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  • Biological catalyst
  • Is a globular protein
  • Speed up chemical reactions by reducing activation energy
  • Intracellular: 
  1. Enzymes that work inside the cell
  • Extracellular:
  1. Enzymes are secreted outside the cell for example in fungi.
Diagram, schematic

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Lock and key theory:

  • Substrate shape is complementary to the active site of the enzyme and so the enzyme is specific for the substrate. The substate will fit exactly in the active site.

Induced fit theory:

  • Substrate shape is complementary to the active site of the enzyme and is specific, but the active site can change its shape slightly to ensure a perfect fit. This makes catalysis more efficient.

Active Site:

  • Area on the enzyme where the substrate binds.

Lysozyme – an enzyme found in tears, saliva, and other secretions. Defence against bacteria as it breaks the polysaccharide chains in the cell wall.

Enzymes speed up reactions by reducing activation energy.

  • Activation energy: Energy need to make a reaction take place.

Measuring rate of product formation in breakdown of Hydrogen Peroxide:

  • Total volume of oxygen collected in a certain amount of time.
  • Reaction begins quickly, a large volume of product (oxygen) is formed at the start of the reaction.
  • As time passes, the volume produced reduces, this is because most of the substrate has been broken down by the enzyme.

Using a colorimeter:

  • Colorimeter is an instrument that measures the colour of a solution by measuring the absorption of different wavelengths of light.

Factors affecting enzyme action:

 Temperature: Chart

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  • Every enzyme works best at its optimum temperature.
  • Higher the temperature, the kinetic energy of the molecules increases and so more enzymes and substrate collide with each other frequently. So, bonds are broken easily.
  • Above a certain temperature, bonds holding the enzyme molecule break. The active site denatures above this temperature. The substrate no longer fits at all, and the reaction stops.


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  • Some enzymes work good in acidic conditions, some in alkaline conditions.
  • Lower the pH, higher the hydrogen ion concentration. Hydrogen ions interact with charged R groups on the amino acid of enzyme.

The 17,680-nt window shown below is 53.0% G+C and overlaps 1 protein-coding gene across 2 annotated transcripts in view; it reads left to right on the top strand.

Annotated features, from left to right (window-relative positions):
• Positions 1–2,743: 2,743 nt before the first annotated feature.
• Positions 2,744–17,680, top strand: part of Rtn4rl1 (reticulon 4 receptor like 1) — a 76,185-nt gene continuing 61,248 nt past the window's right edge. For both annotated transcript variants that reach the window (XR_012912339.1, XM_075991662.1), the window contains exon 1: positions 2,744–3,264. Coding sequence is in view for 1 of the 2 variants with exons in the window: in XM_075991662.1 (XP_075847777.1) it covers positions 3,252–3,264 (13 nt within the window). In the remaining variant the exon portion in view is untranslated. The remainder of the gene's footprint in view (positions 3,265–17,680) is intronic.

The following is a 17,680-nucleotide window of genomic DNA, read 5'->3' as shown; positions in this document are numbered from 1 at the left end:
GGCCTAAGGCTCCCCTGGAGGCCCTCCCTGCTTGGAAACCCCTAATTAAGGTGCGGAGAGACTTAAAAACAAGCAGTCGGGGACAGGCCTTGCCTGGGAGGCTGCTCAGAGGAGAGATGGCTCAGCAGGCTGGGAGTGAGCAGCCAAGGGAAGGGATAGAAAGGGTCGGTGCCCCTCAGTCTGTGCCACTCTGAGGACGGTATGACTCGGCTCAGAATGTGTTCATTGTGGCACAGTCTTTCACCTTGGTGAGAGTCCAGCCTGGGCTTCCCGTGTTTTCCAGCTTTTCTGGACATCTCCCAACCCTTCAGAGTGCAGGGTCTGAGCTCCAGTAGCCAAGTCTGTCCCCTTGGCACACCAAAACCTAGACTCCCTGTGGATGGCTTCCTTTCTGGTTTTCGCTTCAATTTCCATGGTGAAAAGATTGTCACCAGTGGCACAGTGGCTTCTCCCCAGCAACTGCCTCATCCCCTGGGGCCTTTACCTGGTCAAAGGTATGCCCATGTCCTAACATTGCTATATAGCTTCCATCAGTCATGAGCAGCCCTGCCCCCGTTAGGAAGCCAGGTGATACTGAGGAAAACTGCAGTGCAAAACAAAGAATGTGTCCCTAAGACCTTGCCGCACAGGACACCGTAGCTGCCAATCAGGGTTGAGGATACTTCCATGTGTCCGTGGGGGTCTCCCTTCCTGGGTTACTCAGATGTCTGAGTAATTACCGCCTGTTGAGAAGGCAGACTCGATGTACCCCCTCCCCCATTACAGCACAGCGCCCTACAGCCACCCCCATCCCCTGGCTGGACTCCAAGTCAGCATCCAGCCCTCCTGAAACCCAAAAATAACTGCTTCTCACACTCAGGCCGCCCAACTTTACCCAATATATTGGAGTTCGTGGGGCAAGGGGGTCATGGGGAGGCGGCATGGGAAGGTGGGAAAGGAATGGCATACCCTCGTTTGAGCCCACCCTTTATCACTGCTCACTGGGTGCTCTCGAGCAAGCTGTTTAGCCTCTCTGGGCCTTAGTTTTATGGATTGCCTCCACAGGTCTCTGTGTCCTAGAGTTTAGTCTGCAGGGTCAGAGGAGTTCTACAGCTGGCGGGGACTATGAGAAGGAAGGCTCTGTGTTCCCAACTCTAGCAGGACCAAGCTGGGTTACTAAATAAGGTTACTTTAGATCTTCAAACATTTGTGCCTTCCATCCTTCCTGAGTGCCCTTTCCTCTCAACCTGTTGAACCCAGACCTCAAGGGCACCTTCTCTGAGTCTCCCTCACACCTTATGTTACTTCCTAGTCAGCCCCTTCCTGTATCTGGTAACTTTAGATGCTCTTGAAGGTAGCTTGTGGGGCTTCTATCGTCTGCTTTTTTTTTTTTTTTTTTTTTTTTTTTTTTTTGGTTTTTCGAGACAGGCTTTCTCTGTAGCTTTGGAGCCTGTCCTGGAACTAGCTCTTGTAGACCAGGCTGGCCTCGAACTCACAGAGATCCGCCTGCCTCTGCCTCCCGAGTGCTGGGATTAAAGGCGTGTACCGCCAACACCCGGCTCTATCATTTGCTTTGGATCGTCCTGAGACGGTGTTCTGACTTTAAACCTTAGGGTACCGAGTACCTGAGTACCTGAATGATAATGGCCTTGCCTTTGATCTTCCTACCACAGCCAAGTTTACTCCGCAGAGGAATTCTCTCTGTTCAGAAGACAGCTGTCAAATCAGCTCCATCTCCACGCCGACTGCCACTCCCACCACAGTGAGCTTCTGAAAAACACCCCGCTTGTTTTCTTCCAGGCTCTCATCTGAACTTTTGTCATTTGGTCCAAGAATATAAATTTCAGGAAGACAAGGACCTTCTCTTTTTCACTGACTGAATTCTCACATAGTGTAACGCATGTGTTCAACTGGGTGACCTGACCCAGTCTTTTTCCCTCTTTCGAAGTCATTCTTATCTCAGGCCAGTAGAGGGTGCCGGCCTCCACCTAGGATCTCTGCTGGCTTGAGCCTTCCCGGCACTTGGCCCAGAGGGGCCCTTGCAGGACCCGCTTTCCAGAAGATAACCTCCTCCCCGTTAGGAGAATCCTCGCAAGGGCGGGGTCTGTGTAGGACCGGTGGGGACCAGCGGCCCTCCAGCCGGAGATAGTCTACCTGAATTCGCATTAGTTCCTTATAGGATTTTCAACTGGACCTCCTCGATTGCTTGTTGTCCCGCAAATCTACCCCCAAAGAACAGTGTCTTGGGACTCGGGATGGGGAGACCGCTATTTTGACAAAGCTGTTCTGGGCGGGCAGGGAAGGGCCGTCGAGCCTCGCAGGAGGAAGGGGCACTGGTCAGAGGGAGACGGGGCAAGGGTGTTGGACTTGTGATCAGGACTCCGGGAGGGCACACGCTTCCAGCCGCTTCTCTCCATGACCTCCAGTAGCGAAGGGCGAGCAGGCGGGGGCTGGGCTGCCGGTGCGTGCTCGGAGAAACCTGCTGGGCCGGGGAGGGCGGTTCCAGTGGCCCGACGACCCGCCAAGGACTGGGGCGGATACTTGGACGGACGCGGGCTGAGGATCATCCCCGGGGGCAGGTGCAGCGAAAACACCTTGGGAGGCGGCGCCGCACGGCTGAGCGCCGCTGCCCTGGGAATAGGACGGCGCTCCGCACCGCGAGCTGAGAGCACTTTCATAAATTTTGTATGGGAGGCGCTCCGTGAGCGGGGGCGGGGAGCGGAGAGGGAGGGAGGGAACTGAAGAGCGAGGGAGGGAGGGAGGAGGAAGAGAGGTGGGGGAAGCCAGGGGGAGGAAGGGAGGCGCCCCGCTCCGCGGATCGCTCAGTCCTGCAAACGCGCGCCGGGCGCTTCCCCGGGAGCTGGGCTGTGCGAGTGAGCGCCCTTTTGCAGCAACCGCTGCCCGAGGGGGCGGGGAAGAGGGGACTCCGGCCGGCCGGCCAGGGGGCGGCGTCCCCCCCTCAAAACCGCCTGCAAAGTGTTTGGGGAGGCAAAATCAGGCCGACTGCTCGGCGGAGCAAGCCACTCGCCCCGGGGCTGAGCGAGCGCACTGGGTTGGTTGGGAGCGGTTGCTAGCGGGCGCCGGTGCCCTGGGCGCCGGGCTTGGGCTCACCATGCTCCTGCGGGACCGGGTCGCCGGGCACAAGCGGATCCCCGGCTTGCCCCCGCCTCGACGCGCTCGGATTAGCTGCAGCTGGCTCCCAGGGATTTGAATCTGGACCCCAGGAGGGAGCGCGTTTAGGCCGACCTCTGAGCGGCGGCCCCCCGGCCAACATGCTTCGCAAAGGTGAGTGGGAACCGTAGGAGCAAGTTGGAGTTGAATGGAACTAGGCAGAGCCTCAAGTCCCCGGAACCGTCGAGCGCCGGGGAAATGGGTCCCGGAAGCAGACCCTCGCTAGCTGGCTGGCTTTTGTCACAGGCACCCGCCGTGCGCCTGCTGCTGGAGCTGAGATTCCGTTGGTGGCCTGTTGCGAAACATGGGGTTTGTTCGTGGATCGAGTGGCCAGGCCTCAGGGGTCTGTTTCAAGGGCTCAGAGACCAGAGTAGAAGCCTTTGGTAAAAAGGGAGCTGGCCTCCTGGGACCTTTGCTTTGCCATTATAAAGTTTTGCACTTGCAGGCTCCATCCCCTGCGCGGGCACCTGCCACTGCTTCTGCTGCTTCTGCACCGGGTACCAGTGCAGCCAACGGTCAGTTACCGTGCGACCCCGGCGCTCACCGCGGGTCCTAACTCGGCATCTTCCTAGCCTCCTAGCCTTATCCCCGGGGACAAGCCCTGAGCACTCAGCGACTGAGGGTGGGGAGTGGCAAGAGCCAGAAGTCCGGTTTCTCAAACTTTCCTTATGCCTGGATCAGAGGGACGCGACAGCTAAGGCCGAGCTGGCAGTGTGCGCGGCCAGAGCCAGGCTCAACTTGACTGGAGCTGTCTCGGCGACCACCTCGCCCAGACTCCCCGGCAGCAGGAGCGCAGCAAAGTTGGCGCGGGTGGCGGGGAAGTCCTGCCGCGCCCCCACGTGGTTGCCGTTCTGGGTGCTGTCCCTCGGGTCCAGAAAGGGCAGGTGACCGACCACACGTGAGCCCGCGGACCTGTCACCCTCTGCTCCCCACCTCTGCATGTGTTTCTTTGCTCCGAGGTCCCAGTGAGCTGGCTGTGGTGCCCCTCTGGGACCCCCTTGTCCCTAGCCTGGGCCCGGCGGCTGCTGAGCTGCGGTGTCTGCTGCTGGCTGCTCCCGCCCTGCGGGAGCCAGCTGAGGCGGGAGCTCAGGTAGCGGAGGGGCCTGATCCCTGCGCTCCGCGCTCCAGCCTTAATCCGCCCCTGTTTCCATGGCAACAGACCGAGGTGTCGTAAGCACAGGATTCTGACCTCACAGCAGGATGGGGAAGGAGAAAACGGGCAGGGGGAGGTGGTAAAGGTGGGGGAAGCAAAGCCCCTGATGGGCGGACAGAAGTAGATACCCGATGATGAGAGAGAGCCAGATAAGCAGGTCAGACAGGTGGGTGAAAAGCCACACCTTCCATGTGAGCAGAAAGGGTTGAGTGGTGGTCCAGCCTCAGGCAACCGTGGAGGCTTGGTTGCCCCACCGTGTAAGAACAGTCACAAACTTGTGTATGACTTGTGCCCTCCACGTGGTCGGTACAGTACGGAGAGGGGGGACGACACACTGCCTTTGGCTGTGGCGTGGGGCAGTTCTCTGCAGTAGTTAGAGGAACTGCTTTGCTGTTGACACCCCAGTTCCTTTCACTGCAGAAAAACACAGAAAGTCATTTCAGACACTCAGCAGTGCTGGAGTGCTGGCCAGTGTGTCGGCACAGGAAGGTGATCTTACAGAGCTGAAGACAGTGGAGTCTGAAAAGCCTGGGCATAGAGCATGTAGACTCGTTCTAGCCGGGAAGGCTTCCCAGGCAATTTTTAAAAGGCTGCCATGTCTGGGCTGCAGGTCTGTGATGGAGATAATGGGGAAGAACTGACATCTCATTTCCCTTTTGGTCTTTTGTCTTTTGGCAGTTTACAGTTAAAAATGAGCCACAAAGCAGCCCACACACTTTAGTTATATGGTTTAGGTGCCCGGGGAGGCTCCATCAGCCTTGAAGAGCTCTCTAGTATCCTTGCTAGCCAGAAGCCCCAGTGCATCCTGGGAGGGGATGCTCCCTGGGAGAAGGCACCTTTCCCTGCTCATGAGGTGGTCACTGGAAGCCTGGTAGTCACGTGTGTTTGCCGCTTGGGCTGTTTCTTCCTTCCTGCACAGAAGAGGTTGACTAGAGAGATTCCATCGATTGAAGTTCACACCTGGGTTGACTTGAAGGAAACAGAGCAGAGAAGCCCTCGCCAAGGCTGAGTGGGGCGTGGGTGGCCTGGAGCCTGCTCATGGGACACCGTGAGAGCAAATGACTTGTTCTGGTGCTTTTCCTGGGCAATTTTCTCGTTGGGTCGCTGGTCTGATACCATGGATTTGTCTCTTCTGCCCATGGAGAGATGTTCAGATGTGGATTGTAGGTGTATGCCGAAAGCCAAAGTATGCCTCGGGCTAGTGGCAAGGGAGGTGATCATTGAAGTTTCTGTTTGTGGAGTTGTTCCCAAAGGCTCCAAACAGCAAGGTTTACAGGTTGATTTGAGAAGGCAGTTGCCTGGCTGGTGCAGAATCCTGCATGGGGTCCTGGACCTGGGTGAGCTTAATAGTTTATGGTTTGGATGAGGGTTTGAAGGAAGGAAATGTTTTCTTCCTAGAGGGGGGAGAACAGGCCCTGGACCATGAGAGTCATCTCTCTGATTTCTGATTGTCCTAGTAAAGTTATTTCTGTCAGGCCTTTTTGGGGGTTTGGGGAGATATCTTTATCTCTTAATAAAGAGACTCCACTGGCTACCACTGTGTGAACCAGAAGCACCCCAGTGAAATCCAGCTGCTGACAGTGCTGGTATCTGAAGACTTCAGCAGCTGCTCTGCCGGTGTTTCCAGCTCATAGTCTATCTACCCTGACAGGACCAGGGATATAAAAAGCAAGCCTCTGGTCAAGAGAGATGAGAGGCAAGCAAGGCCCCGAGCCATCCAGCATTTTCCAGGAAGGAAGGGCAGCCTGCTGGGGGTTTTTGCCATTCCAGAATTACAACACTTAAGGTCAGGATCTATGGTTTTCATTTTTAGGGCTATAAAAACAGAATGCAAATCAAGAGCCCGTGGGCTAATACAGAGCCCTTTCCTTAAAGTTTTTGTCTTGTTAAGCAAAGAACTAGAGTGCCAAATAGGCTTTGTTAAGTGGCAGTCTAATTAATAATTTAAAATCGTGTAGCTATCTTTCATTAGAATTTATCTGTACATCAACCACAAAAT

• pH different from optimum pH can cause denaturation of the active site of an enzyme.

Concentration of enzyme:

  • Greater the enzyme concentration, higher the rate of reaction. This is because there’s more collisions between enzymes and the substrate due to the availability of more active sites.
  • A graph of initial rate of reaction vs Enzyme concentration can be plotted.

Concentration of substrate:

  • Initial rate of reaction is high, but it soon decreases.
  • As more substrate is added with constant enzyme concentration, at a point, every active site will be full. The enzyme cannot work faster. The enzyme works at the maximum possible rate Vmax.

Vmax: Theoretical maximum rate of an enzyme-controlled reaction, obtained when all the active sites of the enzyme are occupied.

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Michaelis-Menten constant (Km): The substrate concentration at which an enzyme works at half of its maximum rate (1/2Vmax), used as a measure of the efficiency of an enzyme; the lower the value of Km, the more efficient the enzyme.


                                                        Enzyme inhibition:

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Competitive inhibition: When a substance reduces the rate of activity of an enzyme by competing with the substrate molecules for the enzymes active site. Increasing substrate concentration decreases the degree of inhibition; increasing inhibitor concentration increases the degree of inhibition.

Non- competitive: When a substance reduces the rate of activity of an enzyme but increasing the concentration of the substrate does not reduce the degree of inhibition; many non-competitive inhibitors bind to areas of the enzyme molecule other than the active site.

Immobilising enzymes:

Advantages –

  1. Enzyme can be reused.
  2. Enzymes are more tolerant of temperature and pH changes.
  3. Final product will be enzyme free.


  • Mix enzyme with sodium alginate solution.
  • Using a syringe, add this mixture drop by drop in calcium chloride solution.
  • Sodium alginate and calcium chloride react to form a bead.
  • The enzyme is immobilised inside the bead.
  • Pack beads int a column and add the liquid containing enzymes substrate.
  • As substrate runs over the beads, enzymes convert the substrate into the product.
  • Product is the collected and enzyme beads are reused.

Note: All images and some text have been adapted from Cambridge AS and A level Biology Coursebook.